National water forecast predicts limited supply in West

National Water & Climate Center is predicting a normal water supply east of the Continental Divide but limited supplies west of the divide.

A limited water supply is predicted west of the Continental Divide, according to the U.S. Department of Agriculture's Natural Resources Conservation Service (NRCS) National Water & Climate Center (NWCC) in its first forecast of 2014. NWCC also predicts normal water supply east of the Continental Divide and will continue to monitor, forecast and update water supplies for the next six months.

Monitoring snowpack of 13 western states, the center's mission is to help the West prepare for spring and summer snowmelt and streamflow by providing periodic forecasts. It's a tool for farmers, ranchers, water managers, communities and recreational users to make informed, science-based decisions about future water availability.

"Right now the West Coast is all red," NRCS hydrologist Tom Perkins said. "Early indications are it will be very dry in the western part of the West, but wetter as you travel east. There are some exceptions to this, as New Mexico, Arizona, parts of Utah and southern Colorado are also expected to be dry."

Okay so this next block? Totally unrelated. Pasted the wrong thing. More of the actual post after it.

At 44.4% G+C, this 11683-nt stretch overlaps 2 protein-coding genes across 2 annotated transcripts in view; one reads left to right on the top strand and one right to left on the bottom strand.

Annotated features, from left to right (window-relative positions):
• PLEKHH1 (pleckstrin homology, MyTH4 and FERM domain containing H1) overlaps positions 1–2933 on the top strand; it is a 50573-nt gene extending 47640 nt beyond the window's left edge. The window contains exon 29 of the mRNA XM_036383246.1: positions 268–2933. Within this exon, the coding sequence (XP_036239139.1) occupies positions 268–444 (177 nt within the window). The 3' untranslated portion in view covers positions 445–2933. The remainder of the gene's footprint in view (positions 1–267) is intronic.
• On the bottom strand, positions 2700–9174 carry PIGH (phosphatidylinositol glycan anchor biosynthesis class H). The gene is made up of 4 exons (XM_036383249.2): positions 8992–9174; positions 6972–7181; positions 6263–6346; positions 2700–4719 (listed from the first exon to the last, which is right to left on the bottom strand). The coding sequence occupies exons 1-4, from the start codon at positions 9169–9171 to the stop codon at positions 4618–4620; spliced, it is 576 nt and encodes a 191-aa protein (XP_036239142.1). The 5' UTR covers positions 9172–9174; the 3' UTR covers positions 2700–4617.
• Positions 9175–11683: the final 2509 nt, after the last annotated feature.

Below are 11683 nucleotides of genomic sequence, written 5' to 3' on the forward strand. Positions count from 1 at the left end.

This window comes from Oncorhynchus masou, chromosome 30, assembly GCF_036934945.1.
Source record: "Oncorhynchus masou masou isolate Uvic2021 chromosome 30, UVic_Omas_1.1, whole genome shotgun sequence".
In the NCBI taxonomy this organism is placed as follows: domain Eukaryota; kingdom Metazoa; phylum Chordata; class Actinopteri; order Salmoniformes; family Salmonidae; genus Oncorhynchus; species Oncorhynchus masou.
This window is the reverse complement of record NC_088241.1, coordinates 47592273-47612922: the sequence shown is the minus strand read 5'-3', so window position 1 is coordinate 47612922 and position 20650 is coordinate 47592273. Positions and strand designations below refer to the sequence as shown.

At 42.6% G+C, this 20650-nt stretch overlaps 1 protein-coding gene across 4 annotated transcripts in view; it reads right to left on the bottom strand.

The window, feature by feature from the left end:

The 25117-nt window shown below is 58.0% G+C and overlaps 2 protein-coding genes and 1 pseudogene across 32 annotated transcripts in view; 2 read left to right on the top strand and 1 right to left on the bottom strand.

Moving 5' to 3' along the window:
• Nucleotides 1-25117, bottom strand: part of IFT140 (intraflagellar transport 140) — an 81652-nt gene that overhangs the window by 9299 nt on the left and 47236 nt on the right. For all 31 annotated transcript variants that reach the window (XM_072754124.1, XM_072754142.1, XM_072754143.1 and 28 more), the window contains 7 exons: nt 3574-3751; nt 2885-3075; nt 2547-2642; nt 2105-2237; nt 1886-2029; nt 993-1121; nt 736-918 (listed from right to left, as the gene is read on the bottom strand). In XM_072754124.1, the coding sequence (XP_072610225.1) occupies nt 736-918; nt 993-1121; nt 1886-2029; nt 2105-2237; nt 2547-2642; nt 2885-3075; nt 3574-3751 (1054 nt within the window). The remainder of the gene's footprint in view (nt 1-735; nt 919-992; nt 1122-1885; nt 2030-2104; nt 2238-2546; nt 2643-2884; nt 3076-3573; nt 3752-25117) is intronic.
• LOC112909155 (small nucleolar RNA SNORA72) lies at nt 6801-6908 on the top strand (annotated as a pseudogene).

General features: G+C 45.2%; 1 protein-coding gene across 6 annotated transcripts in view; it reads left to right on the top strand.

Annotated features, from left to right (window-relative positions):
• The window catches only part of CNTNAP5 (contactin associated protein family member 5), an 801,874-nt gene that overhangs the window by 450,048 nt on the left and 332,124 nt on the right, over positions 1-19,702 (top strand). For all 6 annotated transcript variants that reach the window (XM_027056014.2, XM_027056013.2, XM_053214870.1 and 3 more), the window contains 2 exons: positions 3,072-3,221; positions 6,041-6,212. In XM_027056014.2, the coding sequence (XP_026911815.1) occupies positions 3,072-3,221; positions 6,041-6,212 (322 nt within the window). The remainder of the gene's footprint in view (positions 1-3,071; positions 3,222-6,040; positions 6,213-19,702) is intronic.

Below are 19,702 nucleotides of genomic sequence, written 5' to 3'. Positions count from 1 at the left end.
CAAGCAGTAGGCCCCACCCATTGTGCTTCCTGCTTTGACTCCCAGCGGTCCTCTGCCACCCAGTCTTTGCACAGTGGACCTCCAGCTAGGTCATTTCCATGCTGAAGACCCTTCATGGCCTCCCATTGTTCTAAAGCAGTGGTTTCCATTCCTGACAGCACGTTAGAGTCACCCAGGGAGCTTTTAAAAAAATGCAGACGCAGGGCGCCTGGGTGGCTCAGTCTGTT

However, "that could all change by the end of the season. This early in the season — who knows? It always changes," Perkins said.

The National Oceanic & Atmospheric Administration's (NOAA) Climate Prediction Center's seasonal forecast is calling for a milder and somewhat drier winter for much of the West. According to NRCS meteorologist Jan Curtis there is a very small chance for normal precipitation on the West Coast.

"The North Cascades in Washington might have a normal year, but Oregon and California are unlikely to have normal precipitation," Curtis said.

Although NRCS' streamflow forecasts do not predict drought, they provide information about future water supply in states where snowmelt accounts for the majority of seasonal runoff.

In addition to precipitation, streamflow in the West consists largely of accumulated mountain snow that melts and flows into streams as temperatures warm into spring and summer.

"USDA streamflow forecasts play a vital role in the livelihood of many Americans," NRCS chief Jason Weller said. "With much of this region greatly affected by drought, our experts will continue to monitor snowpack data and ensure that NRCS is ready to help landowners plan and prepare for water supply conditions."

View January's snow survey water supply forecasts at map or view information by state.

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